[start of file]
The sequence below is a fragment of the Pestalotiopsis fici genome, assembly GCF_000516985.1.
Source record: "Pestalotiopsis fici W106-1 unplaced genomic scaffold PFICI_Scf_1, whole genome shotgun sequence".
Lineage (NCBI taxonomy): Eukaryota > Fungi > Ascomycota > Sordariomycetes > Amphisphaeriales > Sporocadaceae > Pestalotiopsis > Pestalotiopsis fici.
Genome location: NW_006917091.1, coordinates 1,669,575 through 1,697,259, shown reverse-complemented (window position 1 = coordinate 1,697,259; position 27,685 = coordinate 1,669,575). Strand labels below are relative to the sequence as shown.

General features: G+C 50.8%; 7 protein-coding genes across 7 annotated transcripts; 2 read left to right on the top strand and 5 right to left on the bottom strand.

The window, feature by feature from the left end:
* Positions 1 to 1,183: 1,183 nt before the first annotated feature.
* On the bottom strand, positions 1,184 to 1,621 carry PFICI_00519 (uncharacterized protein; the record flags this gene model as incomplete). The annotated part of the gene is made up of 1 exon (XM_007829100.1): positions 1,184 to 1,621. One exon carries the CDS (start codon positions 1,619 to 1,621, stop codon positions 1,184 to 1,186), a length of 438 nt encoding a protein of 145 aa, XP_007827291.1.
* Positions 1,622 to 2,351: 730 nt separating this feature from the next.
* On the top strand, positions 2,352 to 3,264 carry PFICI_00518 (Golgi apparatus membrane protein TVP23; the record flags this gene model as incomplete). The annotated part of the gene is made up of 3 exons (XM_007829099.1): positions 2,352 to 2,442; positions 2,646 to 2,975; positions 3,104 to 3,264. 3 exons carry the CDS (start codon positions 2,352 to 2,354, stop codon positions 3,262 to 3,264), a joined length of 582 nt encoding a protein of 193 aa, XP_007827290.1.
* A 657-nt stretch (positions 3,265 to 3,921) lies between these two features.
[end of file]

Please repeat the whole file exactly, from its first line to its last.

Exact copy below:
The sequence below is a fragment of the Pestalotiopsis fici genome, assembly GCF_000516985.1.
Source record: "Pestalotiopsis fici W106-1 unplaced genomic scaffold PFICI_Scf_1, whole genome shotgun sequence".
Lineage (NCBI taxonomy): Eukaryota > Fungi > Ascomycota > Sordariomycetes > Amphisphaeriales > Sporocadaceae > Pestalotiopsis > Pestalotiopsis fici.
Genome location: NW_006917091.1, coordinates 1,669,575 through 1,697,259, shown reverse-complemented (window position 1 = coordinate 1,697,259; position 27,685 = coordinate 1,669,575). Strand labels below are relative to the sequence as shown.

General features: G+C 50.8%; 7 protein-coding genes across 7 annotated transcripts; 2 read left to right on the top strand and 5 right to left on the bottom strand.

The window, feature by feature from the left end:
* Positions 1 to 1,183: 1,183 nt before the first annotated feature.
* On the bottom strand, positions 1,184 to 1,621 carry PFICI_00519 (uncharacterized protein; the record flags this gene model as incomplete). The annotated part of the gene is made up of 1 exon (XM_007829100.1): positions 1,184 to 1,621. One exon carries the CDS (start codon positions 1,619 to 1,621, stop codon positions 1,184 to 1,186), a length of 438 nt encoding a protein of 145 aa, XP_007827291.1.
* Positions 1,622 to 2,351: 730 nt separating this feature from the next.
* On the top strand, positions 2,352 to 3,264 carry PFICI_00518 (Golgi apparatus membrane protein TVP23; the record flags this gene model as incomplete). The annotated part of the gene is made up of 3 exons (XM_007829099.1): positions 2,352 to 2,442; positions 2,646 to 2,975; positions 3,104 to 3,264. 3 exons carry the CDS (start codon positions 2,352 to 2,354, stop codon positions 3,262 to 3,264), a joined length of 582 nt encoding a protein of 193 aa, XP_007827290.1.
* A 657-nt stretch (positions 3,265 to 3,921) lies between these two features.